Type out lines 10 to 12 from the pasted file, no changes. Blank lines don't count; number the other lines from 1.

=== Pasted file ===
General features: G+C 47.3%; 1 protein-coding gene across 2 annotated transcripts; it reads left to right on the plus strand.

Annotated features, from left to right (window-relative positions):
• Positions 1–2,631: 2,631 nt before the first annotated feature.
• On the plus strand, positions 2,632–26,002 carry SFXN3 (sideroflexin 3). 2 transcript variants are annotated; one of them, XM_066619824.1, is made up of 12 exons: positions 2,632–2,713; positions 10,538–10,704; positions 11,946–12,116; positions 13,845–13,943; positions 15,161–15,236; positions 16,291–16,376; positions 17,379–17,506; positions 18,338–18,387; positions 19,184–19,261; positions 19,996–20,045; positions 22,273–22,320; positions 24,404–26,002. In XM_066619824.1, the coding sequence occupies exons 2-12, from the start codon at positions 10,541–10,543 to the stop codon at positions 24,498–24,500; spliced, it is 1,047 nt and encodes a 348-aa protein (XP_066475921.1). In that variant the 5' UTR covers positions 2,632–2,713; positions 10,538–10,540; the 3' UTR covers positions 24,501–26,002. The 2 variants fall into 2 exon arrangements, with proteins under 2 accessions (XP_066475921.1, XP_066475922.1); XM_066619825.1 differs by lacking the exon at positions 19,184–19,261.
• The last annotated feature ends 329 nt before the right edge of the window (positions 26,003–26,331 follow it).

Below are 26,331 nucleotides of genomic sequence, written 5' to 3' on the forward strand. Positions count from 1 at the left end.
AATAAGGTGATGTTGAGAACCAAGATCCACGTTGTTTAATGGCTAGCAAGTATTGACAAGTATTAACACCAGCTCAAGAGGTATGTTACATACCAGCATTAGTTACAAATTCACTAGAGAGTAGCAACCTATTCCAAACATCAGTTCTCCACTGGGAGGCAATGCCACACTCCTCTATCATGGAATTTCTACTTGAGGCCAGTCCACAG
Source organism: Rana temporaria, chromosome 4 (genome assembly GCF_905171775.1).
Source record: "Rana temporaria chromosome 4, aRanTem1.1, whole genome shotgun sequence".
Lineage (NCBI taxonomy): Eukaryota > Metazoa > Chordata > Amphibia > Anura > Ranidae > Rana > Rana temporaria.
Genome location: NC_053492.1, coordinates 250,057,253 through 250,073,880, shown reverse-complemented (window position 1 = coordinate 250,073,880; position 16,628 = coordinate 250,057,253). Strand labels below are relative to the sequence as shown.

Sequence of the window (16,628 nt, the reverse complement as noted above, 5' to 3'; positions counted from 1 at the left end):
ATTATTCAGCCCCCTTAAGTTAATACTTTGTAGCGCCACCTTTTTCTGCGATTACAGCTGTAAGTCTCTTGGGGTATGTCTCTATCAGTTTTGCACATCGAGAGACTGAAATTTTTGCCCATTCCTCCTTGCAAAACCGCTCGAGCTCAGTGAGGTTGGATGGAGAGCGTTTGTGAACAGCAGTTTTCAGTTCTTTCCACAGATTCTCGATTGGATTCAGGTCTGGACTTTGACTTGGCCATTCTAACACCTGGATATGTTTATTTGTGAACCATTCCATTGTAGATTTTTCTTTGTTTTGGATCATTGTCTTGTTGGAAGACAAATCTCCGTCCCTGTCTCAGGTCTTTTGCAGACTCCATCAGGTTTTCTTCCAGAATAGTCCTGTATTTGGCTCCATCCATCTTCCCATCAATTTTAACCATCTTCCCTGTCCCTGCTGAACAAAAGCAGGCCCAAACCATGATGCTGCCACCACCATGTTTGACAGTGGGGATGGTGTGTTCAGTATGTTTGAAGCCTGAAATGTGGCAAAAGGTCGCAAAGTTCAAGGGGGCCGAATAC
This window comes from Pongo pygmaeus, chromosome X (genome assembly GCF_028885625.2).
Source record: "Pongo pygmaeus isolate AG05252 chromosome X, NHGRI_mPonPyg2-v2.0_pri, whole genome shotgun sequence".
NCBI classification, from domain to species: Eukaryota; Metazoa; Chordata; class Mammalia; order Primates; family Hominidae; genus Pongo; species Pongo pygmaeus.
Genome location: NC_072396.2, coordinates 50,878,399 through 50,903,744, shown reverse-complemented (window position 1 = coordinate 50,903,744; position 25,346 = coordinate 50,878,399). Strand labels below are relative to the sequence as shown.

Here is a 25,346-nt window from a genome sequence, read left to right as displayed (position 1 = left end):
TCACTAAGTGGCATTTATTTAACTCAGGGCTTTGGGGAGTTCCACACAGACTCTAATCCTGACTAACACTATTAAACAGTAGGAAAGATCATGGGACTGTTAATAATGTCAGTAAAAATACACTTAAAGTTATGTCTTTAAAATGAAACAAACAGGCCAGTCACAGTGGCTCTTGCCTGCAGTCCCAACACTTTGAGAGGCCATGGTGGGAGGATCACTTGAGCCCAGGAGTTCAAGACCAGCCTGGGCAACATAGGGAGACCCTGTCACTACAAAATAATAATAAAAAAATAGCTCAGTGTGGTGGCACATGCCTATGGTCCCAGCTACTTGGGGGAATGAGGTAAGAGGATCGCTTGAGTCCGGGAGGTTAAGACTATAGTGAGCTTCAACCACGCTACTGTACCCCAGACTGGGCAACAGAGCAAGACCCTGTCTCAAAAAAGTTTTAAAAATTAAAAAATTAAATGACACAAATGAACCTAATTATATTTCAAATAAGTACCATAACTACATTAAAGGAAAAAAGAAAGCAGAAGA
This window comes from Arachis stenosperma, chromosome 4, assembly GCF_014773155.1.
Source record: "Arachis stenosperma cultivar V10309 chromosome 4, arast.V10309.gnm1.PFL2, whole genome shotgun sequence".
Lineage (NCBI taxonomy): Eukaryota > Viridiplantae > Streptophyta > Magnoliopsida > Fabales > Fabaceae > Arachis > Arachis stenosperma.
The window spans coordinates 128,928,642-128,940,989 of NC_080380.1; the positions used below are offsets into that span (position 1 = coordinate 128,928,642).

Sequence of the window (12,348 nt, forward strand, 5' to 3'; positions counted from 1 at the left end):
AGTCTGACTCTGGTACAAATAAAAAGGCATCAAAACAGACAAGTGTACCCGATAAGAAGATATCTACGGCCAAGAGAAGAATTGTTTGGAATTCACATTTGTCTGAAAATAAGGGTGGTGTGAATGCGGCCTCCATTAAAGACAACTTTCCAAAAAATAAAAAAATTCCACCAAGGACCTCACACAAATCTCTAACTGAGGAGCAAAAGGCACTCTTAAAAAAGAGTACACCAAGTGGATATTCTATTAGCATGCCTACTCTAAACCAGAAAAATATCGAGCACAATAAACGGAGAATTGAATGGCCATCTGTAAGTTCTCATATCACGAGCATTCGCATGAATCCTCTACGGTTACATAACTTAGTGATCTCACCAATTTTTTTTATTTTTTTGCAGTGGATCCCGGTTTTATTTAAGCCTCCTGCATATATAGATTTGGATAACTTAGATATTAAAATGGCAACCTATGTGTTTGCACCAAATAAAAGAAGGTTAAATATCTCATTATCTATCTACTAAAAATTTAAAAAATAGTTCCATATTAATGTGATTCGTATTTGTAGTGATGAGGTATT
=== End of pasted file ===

Lineage (NCBI taxonomy): Eukaryota > Metazoa > Chordata > Amphibia > Anura > Ranidae > Rana > Rana temporaria.
Genome location: NC_053492.1, coordinates 250,057,253 through 250,073,880, shown reverse-complemented (window position 1 = coordinate 250,073,880; position 16,628 = coordinate 250,057,253). Strand labels below are relative to the sequence as shown.

Sequence of the window (16,628 nt, the reverse complement as noted above, 5' to 3'; positions counted from 1 at the left end):